When creating music I let my subconscious serve and surprise me, singing melodies and improvising on my instruments. Usually it is a feeling, a mood, sometimes an internal picture, movie or a color that sets the tone.

At some point in the creative process, I’m using compositional techniques to bring it all together. Usually, I’m working on a piece or program until it feels “round.”

What are the challenges of learning this instrument? What are the rewards?

Basically, everything concerning the double bass is a challenge. After a while it becomes normal and you have successfully extended your comfort zone.

How does this new CD feel different than your previous ones?

This is a powerful CD as the music was being written and later on rehearsed during a historical moment. For me personally, the pandemic was in truth a blessing in disguise, allowing me to focus on writing music. There was a lot of calm, nothing to be missed, nowhere to go except the river or forest.

My idea was to create a counterpoint to the bizarre oddities we all went through and to bring more love to the world. By creating something beautiful and uplifting, I was hoping to make people reflect, to inspire them, and to contribute to more joy and happiness.

What is it like to play in a larger ensemble, and which is your preference?

In truth, I simply love music and all sorts of setups, from solo bass to symphony orchestra.

A large ensemble is a super nice body of sound for a composer and also as a bass player, it’s fun to play in it.

What is your favorite track on the new CD? The most challenging?

I like all of them in their own way. Each track emanates a different atmosphere. If I am feeling like listening to lots of strings I’d go for “Inbetween Worlds” and for horns, I’d listen to “Waves.”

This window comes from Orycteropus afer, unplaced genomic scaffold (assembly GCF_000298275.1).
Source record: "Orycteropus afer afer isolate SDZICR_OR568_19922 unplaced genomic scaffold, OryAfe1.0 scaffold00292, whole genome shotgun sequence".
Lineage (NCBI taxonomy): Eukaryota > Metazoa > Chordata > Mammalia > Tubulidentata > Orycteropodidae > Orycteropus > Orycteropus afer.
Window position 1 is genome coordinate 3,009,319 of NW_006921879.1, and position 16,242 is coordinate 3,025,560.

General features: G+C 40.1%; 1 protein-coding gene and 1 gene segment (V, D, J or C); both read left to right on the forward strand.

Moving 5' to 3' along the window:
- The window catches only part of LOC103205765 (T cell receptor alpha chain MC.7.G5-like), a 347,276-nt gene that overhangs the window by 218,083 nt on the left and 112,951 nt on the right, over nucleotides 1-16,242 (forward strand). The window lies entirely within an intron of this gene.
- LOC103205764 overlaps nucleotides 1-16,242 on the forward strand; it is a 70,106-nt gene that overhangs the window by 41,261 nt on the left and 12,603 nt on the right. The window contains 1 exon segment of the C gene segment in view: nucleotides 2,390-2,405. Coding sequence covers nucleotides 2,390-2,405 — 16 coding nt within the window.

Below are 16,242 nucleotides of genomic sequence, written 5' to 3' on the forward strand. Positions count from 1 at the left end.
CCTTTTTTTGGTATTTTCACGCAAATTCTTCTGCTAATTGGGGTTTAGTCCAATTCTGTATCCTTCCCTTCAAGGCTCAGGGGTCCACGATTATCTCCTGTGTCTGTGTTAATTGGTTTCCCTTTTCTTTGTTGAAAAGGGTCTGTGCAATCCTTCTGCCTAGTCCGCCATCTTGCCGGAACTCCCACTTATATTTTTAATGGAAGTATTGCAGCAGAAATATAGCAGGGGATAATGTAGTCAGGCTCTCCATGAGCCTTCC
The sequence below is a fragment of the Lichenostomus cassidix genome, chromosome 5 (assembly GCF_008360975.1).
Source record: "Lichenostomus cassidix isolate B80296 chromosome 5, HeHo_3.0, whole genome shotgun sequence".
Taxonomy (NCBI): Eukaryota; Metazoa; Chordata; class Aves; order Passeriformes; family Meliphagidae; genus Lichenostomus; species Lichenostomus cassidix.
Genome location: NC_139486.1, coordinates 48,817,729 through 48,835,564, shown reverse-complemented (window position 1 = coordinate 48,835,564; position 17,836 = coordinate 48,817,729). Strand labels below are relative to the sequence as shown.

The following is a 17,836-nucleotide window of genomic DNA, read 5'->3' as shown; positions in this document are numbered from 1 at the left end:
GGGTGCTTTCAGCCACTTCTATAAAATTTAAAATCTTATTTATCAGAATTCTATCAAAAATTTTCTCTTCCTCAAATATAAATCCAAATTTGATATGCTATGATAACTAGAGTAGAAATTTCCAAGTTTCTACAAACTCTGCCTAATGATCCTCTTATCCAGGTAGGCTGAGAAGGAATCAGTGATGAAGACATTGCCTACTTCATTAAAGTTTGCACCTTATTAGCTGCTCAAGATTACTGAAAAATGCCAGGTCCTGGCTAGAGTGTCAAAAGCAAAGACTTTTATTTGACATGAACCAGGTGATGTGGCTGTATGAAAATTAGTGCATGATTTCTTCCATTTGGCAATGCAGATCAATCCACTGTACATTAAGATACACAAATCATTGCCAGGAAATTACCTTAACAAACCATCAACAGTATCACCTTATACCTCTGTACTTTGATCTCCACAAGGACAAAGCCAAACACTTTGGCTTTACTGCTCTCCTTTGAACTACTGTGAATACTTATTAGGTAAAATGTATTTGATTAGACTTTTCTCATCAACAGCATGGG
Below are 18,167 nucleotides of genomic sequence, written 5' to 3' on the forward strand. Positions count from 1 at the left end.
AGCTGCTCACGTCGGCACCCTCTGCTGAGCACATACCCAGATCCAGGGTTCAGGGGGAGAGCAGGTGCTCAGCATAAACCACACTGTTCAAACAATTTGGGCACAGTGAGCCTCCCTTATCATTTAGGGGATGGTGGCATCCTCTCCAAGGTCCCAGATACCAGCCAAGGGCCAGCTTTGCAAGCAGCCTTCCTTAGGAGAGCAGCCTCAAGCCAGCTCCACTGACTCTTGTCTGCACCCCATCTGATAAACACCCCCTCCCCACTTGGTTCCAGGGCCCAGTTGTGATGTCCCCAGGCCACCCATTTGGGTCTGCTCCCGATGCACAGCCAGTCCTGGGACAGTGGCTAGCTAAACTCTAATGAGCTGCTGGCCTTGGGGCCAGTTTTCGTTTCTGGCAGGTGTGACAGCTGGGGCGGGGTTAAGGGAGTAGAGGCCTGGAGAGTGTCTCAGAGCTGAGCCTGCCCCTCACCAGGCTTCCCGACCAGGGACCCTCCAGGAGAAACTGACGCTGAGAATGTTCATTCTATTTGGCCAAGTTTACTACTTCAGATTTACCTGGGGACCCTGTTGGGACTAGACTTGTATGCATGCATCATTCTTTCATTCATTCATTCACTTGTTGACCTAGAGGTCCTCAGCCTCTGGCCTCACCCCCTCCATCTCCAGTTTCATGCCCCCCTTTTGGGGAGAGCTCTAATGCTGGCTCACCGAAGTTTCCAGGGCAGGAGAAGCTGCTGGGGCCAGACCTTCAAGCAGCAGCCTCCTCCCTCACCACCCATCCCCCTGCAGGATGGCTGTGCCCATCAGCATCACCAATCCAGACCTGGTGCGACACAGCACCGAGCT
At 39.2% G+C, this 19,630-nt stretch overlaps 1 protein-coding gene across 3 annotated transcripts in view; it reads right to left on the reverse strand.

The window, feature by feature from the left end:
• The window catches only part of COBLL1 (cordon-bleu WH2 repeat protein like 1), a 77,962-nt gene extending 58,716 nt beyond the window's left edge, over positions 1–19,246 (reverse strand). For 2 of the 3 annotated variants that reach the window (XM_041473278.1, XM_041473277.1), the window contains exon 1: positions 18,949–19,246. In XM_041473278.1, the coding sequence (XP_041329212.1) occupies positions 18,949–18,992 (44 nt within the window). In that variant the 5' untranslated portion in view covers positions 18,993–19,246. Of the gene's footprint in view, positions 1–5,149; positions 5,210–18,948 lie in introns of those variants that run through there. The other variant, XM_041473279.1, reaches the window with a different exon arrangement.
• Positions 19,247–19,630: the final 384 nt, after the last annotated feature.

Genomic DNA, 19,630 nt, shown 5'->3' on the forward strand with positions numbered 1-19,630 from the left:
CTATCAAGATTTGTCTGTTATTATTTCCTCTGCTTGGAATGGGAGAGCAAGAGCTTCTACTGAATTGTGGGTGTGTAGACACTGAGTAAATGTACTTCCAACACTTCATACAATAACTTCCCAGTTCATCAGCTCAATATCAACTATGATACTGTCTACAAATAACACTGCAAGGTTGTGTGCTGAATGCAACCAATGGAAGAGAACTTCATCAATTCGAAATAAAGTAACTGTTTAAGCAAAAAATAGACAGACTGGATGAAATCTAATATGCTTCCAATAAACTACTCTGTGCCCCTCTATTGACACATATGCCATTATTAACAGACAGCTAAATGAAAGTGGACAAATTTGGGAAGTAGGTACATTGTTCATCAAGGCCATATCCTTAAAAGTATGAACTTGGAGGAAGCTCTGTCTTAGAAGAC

All of the tunes contain specific challenges and for each musician, they lie in a different tune or part of the tune.

What is your favorite part of the process in producing an album?

My favorite stages are the creative ones. I truly adore the compositional process and I enjoy the rehearsals with the musicians when we are awakening the little black dots to life.

Who is this “Inter-Musical Love Letter” to, and why the name?

It is a love letter containing music that has been written with the intention to build bridges and to spread the message of love. Love is the strongest unifying force in the universe and music is a magical, all-senses involving, uplifting experience. My “Inter-Musical Love Letter” is for everyone who is open to the idea of love.

What would you say to musicians just starting out on bass? How do you feel rewarded and gratified to play it?

Don’t force anything. Be patient and enjoy.

As a musician, you can meet very interesting people all over the world. Music is a universal language.

For more information, visit

Photos courtesy of and with permission of the artist.

© 2023 Debbie Burke

Debbie Burke jazz author